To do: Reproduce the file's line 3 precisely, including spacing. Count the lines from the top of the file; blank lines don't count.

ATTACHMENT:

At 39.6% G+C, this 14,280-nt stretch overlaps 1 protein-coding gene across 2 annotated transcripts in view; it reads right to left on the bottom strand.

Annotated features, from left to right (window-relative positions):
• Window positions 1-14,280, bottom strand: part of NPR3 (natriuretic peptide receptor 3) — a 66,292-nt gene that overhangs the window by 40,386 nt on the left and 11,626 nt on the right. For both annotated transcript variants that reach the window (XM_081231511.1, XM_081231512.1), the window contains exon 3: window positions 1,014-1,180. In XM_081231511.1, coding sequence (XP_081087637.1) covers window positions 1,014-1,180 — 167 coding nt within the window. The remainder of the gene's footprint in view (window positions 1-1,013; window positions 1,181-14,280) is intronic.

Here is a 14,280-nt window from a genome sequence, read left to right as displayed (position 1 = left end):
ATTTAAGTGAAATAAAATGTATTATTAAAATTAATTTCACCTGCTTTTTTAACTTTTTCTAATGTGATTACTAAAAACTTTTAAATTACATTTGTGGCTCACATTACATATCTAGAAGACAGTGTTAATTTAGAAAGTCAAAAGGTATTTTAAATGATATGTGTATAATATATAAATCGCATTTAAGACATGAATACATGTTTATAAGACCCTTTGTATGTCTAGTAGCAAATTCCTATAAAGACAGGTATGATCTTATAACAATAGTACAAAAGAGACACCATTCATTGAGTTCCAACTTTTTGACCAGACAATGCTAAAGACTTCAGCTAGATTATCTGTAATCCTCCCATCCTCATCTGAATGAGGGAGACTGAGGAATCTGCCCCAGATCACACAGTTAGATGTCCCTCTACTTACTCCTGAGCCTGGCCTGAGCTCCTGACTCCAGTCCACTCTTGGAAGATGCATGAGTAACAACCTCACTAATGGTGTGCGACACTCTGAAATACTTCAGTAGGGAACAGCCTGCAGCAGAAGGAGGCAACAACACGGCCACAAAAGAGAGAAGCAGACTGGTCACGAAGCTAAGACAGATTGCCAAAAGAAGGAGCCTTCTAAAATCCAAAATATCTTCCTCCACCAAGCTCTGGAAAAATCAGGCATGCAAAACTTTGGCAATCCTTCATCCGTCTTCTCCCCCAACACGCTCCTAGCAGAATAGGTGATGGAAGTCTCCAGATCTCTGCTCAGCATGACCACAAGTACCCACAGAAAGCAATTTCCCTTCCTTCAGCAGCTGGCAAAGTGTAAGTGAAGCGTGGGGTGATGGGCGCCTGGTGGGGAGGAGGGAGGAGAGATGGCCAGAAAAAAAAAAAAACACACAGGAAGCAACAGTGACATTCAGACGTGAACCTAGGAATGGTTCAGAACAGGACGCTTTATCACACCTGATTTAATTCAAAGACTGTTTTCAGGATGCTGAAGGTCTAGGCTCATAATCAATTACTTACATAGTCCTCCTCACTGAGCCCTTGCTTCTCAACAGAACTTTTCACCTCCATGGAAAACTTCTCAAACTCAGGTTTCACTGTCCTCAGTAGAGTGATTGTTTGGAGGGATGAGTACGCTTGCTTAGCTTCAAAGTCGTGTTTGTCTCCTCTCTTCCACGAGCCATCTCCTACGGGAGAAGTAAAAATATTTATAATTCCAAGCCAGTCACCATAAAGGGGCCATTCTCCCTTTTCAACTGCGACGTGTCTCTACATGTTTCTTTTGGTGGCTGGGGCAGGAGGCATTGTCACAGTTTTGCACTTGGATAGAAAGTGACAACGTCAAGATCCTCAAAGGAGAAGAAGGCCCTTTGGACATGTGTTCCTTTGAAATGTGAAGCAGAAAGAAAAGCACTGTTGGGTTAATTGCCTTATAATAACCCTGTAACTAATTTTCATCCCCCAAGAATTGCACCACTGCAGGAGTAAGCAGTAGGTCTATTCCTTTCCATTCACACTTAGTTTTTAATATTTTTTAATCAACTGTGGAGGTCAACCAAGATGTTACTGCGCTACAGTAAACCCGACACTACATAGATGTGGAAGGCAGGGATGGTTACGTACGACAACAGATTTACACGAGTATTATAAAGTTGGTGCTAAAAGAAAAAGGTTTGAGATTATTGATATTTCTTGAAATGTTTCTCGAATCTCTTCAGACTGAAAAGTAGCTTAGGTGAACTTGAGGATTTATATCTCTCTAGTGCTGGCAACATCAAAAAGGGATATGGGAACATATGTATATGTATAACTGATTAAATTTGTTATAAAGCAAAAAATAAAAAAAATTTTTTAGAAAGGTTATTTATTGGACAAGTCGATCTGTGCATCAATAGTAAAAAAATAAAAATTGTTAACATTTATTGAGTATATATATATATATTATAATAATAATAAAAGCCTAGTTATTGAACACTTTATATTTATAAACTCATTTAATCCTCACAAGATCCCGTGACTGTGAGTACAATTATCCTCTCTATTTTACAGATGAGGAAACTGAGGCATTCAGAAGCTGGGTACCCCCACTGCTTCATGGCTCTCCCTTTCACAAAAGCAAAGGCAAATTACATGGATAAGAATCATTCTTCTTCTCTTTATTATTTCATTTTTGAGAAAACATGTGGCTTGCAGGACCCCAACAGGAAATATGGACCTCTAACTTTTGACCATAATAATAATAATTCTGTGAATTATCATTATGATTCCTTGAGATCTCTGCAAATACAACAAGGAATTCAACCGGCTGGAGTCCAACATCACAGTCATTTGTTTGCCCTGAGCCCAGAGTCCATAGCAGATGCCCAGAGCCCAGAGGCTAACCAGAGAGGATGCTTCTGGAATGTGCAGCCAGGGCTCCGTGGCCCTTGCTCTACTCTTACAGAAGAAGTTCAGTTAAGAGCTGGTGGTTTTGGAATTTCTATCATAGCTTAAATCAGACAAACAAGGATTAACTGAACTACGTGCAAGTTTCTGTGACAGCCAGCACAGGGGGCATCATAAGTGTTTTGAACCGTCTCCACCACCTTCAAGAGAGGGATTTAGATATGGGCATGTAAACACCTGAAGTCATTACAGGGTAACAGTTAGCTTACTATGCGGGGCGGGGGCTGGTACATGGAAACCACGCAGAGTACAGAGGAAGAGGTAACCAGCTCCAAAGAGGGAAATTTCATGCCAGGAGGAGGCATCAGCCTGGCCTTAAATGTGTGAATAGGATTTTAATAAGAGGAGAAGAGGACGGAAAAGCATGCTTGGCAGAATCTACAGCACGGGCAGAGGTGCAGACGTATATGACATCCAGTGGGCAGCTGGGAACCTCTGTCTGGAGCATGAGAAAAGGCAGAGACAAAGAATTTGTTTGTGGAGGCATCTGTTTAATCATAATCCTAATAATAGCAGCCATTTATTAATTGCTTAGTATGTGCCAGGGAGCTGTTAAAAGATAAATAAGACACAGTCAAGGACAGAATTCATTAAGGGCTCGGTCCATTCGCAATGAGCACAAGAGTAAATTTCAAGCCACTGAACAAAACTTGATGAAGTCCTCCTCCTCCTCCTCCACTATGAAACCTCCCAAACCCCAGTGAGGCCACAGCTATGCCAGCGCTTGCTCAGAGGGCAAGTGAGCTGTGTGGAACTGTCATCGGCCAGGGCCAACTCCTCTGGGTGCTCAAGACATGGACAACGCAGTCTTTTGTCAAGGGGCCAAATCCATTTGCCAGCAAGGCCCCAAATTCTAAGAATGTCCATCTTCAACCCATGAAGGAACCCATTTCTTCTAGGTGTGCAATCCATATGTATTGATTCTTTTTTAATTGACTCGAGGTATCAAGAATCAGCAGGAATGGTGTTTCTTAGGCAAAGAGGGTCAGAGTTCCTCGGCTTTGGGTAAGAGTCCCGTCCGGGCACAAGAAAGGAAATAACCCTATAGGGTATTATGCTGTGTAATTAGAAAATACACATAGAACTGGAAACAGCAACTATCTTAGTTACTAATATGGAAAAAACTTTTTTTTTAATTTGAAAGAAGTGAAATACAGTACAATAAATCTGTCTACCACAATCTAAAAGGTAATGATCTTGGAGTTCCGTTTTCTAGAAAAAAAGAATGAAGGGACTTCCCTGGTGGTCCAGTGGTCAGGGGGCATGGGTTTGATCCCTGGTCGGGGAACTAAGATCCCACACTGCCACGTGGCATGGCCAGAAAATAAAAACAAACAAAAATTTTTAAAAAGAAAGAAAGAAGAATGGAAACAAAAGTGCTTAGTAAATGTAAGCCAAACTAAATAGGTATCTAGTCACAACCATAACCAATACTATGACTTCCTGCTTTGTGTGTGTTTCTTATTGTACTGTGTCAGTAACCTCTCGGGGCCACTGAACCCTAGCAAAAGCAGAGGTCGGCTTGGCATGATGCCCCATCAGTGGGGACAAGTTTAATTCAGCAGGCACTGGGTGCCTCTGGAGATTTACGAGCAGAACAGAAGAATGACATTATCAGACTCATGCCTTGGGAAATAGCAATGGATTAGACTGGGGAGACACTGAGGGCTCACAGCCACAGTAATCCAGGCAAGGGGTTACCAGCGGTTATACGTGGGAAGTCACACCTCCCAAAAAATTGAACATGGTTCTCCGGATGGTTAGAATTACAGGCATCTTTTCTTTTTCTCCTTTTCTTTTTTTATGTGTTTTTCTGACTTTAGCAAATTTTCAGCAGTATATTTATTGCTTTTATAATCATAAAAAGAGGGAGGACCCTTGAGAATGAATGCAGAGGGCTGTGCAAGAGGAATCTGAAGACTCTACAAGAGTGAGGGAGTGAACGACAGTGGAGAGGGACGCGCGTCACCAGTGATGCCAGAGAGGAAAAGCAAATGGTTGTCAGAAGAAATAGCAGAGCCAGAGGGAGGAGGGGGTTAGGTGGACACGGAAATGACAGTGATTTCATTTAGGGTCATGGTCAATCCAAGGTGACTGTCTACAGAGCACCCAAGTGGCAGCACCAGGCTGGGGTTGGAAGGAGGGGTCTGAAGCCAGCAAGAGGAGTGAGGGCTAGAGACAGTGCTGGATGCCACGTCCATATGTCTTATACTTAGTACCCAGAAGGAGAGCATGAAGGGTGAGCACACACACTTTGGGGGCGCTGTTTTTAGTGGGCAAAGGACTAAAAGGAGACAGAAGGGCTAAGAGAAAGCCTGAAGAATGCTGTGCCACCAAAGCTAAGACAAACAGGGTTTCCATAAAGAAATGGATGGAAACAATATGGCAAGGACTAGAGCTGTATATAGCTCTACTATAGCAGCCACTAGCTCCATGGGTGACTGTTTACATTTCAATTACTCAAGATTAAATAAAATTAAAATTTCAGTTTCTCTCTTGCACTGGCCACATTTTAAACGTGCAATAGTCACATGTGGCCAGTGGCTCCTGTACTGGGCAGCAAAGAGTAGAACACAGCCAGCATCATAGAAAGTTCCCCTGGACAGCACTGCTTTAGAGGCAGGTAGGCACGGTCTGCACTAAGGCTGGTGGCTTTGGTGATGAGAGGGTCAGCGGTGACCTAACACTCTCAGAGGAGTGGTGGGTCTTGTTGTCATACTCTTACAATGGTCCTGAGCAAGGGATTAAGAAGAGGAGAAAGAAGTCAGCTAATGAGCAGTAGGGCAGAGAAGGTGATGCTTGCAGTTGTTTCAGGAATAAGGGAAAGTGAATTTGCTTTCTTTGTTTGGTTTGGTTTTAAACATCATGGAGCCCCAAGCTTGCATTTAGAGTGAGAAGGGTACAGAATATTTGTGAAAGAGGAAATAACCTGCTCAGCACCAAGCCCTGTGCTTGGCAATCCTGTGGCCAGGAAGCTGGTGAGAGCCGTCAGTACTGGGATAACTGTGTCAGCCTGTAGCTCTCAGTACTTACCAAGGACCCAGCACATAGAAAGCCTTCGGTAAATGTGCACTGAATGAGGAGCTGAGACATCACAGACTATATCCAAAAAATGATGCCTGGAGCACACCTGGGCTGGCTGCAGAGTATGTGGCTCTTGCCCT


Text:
• Window positions 1-14,280, bottom strand: part of NPR3 (natriuretic peptide receptor 3) — a 66,292-nt gene that overhangs the window by 40,386 nt on the left and 11,626 nt on the right. For both annotated transcript variants that reach the window (XM_081231511.1, XM_081231512.1), the window contains exon 3: window positions 1,014-1,180. In XM_081231511.1, coding sequence (XP_081087637.1) covers window positions 1,014-1,180 — 167 coding nt within the window. The remainder of the gene's footprint in view (window positions 1-1,013; window positions 1,181-14,280) is intronic.